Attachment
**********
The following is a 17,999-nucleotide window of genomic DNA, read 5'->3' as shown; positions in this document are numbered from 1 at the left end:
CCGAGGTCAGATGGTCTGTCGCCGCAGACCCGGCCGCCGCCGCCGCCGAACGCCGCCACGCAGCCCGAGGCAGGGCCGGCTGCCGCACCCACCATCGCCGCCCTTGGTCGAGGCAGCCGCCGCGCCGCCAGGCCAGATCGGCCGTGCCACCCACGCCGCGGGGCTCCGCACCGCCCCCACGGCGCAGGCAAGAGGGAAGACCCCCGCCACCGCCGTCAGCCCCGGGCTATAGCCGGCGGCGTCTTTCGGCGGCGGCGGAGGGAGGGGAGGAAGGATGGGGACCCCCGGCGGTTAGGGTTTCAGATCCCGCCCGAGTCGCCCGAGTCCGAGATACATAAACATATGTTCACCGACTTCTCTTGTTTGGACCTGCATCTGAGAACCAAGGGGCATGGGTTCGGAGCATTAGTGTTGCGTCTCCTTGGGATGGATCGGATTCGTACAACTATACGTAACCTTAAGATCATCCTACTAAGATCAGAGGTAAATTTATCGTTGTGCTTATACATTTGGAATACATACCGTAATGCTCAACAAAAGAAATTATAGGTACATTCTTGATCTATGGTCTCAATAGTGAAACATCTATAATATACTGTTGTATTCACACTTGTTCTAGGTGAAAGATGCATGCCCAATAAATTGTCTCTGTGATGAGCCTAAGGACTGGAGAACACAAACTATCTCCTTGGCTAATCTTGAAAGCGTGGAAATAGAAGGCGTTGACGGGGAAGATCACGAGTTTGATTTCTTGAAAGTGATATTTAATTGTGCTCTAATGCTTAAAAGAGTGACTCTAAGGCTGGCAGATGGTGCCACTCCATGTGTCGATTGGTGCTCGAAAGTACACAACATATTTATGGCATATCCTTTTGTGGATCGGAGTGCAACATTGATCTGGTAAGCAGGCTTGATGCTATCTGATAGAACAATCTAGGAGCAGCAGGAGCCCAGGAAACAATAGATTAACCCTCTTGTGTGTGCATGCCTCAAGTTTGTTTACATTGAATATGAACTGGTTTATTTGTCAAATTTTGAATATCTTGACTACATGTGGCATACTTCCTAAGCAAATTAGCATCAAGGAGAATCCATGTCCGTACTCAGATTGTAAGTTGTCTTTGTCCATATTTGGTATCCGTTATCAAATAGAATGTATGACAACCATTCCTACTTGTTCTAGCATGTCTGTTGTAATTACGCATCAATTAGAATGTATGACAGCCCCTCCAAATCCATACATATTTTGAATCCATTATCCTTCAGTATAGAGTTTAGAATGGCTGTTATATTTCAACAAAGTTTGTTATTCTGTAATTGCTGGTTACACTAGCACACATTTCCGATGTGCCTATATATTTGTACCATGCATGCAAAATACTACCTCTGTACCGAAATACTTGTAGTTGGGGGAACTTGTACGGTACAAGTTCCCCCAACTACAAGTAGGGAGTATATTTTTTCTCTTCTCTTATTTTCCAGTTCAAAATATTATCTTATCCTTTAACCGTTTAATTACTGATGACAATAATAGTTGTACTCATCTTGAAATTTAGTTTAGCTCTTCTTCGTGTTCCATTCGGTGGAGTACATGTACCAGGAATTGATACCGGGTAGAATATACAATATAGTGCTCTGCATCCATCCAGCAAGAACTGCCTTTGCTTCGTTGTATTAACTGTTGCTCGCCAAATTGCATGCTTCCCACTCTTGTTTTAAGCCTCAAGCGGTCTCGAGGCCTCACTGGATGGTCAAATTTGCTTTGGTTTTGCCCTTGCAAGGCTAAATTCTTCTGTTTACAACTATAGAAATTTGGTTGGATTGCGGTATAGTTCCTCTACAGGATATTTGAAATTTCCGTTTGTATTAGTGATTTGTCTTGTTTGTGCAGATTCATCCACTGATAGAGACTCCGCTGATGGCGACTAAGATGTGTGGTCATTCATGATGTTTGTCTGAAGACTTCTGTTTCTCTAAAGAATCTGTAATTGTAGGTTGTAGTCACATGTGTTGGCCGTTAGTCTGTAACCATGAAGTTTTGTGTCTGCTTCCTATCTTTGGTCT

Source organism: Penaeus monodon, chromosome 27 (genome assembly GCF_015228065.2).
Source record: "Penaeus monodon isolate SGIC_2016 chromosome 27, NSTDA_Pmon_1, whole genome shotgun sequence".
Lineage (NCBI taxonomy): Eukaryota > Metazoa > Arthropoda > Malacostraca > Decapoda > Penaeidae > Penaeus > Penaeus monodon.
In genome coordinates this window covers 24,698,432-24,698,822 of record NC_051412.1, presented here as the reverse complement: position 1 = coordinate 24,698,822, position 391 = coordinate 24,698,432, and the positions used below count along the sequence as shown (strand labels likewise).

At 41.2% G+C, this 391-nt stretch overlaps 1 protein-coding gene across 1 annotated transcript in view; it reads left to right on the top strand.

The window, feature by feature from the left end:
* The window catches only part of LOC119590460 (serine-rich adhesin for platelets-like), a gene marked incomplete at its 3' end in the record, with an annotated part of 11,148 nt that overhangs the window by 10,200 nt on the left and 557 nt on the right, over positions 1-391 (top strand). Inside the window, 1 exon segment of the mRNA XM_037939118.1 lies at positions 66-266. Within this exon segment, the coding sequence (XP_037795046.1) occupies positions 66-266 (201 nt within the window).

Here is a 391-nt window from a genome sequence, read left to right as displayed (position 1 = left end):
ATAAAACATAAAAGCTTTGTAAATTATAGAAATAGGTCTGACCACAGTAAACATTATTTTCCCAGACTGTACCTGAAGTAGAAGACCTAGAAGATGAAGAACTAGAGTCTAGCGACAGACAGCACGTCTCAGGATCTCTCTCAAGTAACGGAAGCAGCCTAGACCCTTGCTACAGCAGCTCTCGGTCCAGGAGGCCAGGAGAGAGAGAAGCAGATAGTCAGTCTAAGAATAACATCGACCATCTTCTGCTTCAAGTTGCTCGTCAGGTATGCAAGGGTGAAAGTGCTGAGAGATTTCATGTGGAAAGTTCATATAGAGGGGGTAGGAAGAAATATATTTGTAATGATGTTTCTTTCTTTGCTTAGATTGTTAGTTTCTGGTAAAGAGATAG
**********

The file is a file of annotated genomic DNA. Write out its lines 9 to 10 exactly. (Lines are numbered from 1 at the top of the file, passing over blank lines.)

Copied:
* The window catches only part of LOC119590460 (serine-rich adhesin for platelets-like), a gene marked incomplete at its 3' end in the record, with an annotated part of 11,148 nt that overhangs the window by 10,200 nt on the left and 557 nt on the right, over positions 1-391 (top strand). Inside the window, 1 exon segment of the mRNA XM_037939118.1 lies at positions 66-266. Within this exon segment, the coding sequence (XP_037795046.1) occupies positions 66-266 (201 nt within the window).

Here is a 391-nt window from a genome sequence, read left to right as displayed (position 1 = left end):